The September 2019 fieldtrip is focusing on two locations in the western high desert in Nevada. The area is located about 60 miles south-east from Reno and hos some interesting minerals to collect. The best way to get there is to follow U.S. Route 395 north toward Reno to the Topaz Lake area near the California-Nevada border, then get on Nevada SR 208/339 all the way to Yerington. Alternatively, you can turn north on SR 339 in Bridgeport. The trip is approx. 432 miles, over-6-hours drive from Pasadena, so it is the best to drive on Friday and sleep at Topaz Lake Lodge, any motel in Yerington, or one of the Reno’s casino hotels.
A correction: the entry in the MSSC Bulletin erroneously stated that the target is the Goodsprings area, also in Nevada, but 400 miles away from the actual trip.
Here is the map with the proposed driving route:
We will meet at 9:00 AM on Saturday, September 28th, 2019 at McDonald’s parking lot, at the intersection of Goldfield Ave and Main St in Yerington, NV. The Google Maps of the meeting place:
38°59’39.7″N 119°09’48.8″W ( 38.994362, -119.163554 )
The area has a Nevada high-desert type climate. The forecast shows highs around 80F for the end of September, much cooler than the Mojave desert at the same time. It is very dry though, so bring a lot of water.
We will leave promptly for the first stop of the day, the Blue Jay Mine, located 4 miles away at the top of the tall hill. The turnoff is Fox Ln, we will then head south on the dirt road toward the mine and continue uphill to the mine on the top. The road is rough, but not too much, so smaller SUVs will easily make it. There is ample flat parking space next to boulders with thick green layers of copper minerals.
GPS coordinates of the Blue Jay Mine (in case somebody is late):
38°58’57.9″N 119°05’21.5″W ( 38.982749, -119.089307 )
The mineralization is mostly copper phosphate minerals. In California, we can only find microscopic copper phosphates, here we will see boulders covered with think green layers. Here is the Mindat page of the mine:
The most interesting minerals are dark green pseudomalachite, olive green liebethenite, and dark blue cornetite. They are found in layers on the matrix or in separate crystal bunches up to a couple of centimeters.
Some of the cornetite shows sharp gemmy dark blue crystals up to 1-2mm, in my opinion matching the quality of crystals from the famous Star of the Congo Mine in Khatanga region of Africa.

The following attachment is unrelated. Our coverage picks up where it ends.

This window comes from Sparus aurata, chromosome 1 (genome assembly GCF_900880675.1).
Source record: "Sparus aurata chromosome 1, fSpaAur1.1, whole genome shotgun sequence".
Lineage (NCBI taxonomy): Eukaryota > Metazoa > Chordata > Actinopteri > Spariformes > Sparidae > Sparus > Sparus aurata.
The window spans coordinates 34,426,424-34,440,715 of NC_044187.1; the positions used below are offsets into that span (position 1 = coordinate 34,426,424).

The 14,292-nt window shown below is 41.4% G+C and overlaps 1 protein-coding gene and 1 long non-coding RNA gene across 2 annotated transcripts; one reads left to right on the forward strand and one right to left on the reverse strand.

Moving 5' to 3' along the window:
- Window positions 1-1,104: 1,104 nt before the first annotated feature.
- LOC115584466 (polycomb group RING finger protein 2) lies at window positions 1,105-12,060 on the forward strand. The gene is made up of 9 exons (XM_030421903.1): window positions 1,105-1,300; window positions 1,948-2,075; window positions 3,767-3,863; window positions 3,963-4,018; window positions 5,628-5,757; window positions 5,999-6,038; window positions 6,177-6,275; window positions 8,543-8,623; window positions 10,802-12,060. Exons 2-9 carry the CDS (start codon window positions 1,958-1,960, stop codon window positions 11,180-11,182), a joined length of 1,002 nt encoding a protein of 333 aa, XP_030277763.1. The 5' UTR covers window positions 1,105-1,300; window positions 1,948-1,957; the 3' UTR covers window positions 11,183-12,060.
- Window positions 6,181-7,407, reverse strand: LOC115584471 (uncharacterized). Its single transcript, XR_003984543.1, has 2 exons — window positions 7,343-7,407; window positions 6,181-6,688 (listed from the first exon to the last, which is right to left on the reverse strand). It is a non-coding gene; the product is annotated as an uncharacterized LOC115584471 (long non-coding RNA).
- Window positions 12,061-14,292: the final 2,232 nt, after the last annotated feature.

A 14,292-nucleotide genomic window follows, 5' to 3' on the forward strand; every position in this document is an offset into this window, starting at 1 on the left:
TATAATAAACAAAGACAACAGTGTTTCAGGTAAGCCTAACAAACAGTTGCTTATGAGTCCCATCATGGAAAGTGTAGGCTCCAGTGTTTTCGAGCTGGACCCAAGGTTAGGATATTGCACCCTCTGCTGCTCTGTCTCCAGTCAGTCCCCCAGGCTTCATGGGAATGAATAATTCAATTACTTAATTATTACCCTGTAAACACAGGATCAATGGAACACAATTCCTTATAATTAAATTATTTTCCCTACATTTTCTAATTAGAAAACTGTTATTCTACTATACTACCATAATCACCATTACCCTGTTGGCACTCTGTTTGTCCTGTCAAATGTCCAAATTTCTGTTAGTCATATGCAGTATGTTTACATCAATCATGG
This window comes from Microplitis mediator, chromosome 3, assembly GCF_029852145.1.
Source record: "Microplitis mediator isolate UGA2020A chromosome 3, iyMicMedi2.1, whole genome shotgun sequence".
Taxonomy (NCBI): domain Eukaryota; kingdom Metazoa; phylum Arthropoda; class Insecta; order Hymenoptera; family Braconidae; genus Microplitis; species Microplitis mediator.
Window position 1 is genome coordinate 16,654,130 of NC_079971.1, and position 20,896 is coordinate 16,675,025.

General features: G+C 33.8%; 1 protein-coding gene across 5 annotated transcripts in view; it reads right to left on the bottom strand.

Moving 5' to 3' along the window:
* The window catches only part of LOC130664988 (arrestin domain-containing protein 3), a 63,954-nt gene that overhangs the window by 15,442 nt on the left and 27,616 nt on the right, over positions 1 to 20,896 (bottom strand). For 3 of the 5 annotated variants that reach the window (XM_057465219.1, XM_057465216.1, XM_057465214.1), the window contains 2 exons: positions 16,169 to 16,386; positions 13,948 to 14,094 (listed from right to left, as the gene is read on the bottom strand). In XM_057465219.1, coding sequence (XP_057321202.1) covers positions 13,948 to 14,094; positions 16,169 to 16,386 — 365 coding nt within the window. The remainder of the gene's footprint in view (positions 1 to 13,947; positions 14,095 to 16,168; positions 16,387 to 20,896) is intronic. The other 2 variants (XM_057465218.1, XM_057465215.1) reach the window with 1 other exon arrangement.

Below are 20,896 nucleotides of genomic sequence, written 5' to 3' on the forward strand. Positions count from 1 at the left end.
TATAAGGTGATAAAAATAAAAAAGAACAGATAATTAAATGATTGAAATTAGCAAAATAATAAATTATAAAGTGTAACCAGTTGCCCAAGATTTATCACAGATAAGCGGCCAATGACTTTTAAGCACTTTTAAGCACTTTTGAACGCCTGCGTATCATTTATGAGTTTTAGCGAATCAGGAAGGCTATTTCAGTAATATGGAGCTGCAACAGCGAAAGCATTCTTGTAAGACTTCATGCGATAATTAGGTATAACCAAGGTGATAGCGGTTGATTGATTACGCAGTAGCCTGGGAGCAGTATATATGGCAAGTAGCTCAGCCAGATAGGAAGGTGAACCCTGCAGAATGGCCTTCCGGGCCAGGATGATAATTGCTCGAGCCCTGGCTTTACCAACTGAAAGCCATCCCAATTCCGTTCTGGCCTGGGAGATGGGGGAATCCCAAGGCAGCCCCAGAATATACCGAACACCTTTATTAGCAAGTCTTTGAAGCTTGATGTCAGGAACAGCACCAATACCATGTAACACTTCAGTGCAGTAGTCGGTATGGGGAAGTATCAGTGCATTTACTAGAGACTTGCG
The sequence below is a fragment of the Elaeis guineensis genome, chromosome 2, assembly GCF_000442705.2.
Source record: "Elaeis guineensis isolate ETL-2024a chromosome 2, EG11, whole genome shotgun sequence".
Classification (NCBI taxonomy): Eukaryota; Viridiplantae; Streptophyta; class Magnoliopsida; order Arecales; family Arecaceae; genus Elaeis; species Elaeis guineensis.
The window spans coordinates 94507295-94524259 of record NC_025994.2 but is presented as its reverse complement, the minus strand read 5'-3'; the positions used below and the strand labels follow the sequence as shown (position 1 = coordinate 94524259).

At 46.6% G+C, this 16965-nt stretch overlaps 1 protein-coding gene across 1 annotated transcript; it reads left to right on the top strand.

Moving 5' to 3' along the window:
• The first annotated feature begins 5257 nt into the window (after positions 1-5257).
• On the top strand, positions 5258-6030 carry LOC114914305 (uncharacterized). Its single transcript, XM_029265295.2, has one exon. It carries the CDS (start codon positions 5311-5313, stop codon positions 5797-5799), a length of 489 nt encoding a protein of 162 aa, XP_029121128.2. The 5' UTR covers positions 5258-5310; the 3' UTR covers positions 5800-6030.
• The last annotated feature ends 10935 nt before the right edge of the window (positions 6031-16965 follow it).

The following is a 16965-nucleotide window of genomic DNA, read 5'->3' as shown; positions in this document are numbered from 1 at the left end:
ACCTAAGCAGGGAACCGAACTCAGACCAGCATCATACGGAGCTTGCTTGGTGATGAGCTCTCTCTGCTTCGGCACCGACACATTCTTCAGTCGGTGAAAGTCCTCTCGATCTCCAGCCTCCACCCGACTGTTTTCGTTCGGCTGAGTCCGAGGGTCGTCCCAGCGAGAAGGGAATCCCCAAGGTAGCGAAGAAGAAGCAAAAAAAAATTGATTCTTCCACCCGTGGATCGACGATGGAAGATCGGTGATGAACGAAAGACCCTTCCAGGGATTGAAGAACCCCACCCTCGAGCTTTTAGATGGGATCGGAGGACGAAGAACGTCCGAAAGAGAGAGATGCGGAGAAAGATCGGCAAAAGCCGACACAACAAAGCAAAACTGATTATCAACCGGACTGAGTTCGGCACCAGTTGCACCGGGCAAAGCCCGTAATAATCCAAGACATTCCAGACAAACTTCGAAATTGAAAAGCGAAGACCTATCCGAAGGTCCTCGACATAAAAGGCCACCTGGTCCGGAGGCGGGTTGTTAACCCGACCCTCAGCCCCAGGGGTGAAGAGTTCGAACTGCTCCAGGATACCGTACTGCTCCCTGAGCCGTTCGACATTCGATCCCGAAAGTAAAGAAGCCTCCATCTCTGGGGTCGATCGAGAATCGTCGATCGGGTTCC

There is abundant material for the micromineral collectors as well. The liebethenite crystals are small but gemmy and sharp, there is malachite and brochantite too. During the scouting trip, I’ve seen some other rare minerals as well like copper-iron phosphate, so there is a potential for finding other rarities as well.
We will start heading down the mountain around noon for lunch in Yerington. There are many choices, Subway, McDonald’s, pizza place, Chinese food, Mexican food, and other places.
At 1:30 PM we will gather at the McDonald’s parking lot and head out towards Smith Valley for a half-hour drive south to our second location of the day, the Boulder Hill Mine near Wellington.
On the way, we will pass through very scenic Wilson Canyon, which is also famous for the petrified wood specimens.
You will see the switchbacks leading to the mine from miles away once we get to Smith Valley. The switchbacks were blocked by falling trees a few years ago, but there is an around-back 4WD trail to the top. It requires high clearance 4-wheel drive and not looking down the high drops in a few places though. The alternative is to park at the bottom of the switchbacks and walk up a few hundred feet.
The Google Maps location of the mine top:
38°41’49.8″N 119°20’41.7″W (38.697177, -119.344911)
The Google Maps location of the switchback bottom:
38°41’38.8″N 119°20’26.4″W (38.694122, -119.340655)
This mine is famous for the huge fluorite and barite crystals. The fluorite is mostly clear, milky, or lilac color. The cubes reach several centimeters in size. The luster ranges from really great to dull. Some crystals are partially included with dark grey stibnite needles and blobs, resulting in phantom-like darker layers. Here is the Mindat page of the mine: https://www.mindat.org/loc-61095.html
For the micro people, some vugs in fluorite are covered with small but very sparkly blobs of yellow corkite and pink strengite mixed with phosphosiderite.
The barite crystals are big as well and show color zoning from clear to milky. Occasionally they are sparkled with bright red spots of realgar on the surface.
There is a short tunnel if somebody prefers to perform true mining rituals, but there is enough great material to break up on the extensive dumps. And you will have to break up big and heavy boulders, so definitely bring bigger tools.
Also for the micromineral collectors, there is yellow micro wulfenite and mimetite near the barred tunnels at the bottom of the hill.
The fieldtrip will be concluded in the afternoon, but there is a lot of potential for self-guided post-trips on Sunday. Just across the valley, there is the Smith Valley Mine famous for gemmy fluorite. Unfortunately, there is not much of interest left on the dumps. Next canyon over is the Jackpot Mine, famous for caledonite specimens. However, it is gated and the dump has more rattlers than nice specimens. The access roads to those two mines have deep ruts and will require high clearance and being careful.
To the north, there is an area with many copper mines and garnet near Ludwig ghost town. The Wilson Canyon area is reputed for its petrified wood, likely a larger group of people will want to try it out on Sunday. There is the Mason Pass area to the north, also with copper phosphate minerals. Plenty of choices to make the long drive worth it.
Hope to see you all there!